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Effects of an In-Car Augmented Reality System on Improving Safety of Younger and Older Drivers


Event TitleSession TitleChairRoomStartEnd
User Study and PerformanceMake It EasyAndreas DuenserH2-02 Hetzel Building Main Lecture Theatre03 Oct, 2013 11:00 AM03 Oct, 2013 12:30 PM
Wai-Tat Fu
John Gasper
Seong-Whan Kim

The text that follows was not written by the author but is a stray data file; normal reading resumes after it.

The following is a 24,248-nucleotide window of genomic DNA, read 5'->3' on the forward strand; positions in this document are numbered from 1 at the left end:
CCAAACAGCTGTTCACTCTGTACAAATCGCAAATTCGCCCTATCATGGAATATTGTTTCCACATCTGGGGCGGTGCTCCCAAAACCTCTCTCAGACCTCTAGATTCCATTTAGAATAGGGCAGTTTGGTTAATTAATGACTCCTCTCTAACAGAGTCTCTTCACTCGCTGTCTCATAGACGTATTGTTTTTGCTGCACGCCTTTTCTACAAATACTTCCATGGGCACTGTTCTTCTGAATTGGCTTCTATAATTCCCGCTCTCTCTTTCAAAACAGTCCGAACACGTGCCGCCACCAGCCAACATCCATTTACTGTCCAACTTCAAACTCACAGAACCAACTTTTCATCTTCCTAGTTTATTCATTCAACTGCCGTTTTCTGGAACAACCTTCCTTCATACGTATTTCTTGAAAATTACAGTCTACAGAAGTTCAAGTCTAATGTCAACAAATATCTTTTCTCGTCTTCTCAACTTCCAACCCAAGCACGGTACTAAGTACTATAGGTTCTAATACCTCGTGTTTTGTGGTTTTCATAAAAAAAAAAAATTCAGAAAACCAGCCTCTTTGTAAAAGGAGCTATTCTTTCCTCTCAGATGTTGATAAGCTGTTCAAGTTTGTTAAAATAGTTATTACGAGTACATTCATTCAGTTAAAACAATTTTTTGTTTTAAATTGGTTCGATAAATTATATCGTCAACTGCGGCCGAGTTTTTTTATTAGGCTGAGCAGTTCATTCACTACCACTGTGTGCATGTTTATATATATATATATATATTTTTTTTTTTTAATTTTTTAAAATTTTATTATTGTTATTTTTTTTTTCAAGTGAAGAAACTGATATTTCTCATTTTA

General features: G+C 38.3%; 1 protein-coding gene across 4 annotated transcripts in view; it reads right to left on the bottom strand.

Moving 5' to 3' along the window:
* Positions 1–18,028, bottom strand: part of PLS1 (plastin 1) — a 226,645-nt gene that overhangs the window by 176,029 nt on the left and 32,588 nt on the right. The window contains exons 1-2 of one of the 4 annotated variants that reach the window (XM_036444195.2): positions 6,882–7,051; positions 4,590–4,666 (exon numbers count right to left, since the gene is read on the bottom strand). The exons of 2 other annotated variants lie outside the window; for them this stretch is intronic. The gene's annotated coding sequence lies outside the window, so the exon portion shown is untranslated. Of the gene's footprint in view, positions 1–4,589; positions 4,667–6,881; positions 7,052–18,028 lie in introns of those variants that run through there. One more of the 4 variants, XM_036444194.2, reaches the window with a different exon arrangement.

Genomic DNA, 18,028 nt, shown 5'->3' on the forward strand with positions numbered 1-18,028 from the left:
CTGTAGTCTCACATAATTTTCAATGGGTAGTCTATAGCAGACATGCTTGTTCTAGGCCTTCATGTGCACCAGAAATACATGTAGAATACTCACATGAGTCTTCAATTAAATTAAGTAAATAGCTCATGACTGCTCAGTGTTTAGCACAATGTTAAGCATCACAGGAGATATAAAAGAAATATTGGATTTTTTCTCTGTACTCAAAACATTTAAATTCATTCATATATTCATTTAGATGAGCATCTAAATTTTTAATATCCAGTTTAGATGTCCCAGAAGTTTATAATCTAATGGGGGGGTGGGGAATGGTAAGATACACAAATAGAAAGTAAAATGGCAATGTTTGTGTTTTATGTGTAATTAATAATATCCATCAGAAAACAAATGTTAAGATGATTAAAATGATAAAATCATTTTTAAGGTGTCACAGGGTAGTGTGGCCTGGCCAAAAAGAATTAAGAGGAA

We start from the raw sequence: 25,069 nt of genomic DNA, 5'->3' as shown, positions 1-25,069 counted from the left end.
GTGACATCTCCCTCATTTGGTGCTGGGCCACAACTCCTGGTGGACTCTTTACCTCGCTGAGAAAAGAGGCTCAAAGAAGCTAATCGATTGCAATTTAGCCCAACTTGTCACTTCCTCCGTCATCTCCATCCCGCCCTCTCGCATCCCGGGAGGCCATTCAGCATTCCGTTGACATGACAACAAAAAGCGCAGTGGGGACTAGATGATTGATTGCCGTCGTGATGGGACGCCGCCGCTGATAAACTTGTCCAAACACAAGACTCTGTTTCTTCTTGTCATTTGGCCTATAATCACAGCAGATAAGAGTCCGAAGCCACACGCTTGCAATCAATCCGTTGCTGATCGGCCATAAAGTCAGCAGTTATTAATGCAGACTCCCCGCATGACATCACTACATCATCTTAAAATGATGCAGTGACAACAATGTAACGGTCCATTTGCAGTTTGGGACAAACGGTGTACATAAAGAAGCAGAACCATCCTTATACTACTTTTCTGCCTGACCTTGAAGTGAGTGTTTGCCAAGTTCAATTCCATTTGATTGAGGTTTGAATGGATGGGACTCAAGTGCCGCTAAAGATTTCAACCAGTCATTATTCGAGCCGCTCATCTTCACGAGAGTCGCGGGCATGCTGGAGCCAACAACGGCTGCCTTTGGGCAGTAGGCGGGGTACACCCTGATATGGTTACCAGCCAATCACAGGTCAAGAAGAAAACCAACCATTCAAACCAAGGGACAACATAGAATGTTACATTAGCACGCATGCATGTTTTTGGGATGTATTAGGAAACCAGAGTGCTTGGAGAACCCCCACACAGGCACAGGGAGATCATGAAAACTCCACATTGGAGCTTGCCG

We designed and tested the effects of an in-car augmented reality system (ARS) on younger and older drivers, with and without a secondary distraction task. When potential danger is detected, the ARS alerts the driver by progressively indicating the time to collision to the lead vehicle as well as merging vehicles from side lanes by an AR display that overlaps with the lead or merging vehicles. We tested the ARS with younger (18-30) and older (65-75) drivers in a high-fidelity driving simulator. Results showed that the ARS could significantly reduce collisions caused by hazard events such as sudden slowing of the lead vehicle or merging of vehicles from sides lanes. Consistent with previous results, older drivers, despite age-related decline in cognitive and motor abilities, could leverage their driving experience to avoid forward collisions with the lead vehicle as much as younger drivers. However, older drivers were poorer in avoiding collisions caused by sudden merging events than younger drivers. The ARS was found to be most useful in helping older adults to avoid collision caused by sudden hazard events, especially with the presence of a distraction task. The ARS was also more effective for older than younger drivers to encourage a safe driving distance with the lead vehicle. Interestingly, there seemed to be differential effects of the ARS on the general driving behavior of younger and older drivers. While older drivers in general became more careful and safer in how they drive with the ARS, younger drivers seemed to rely on the ARS to alert them to potential hazard events without adopting safer driving behavior.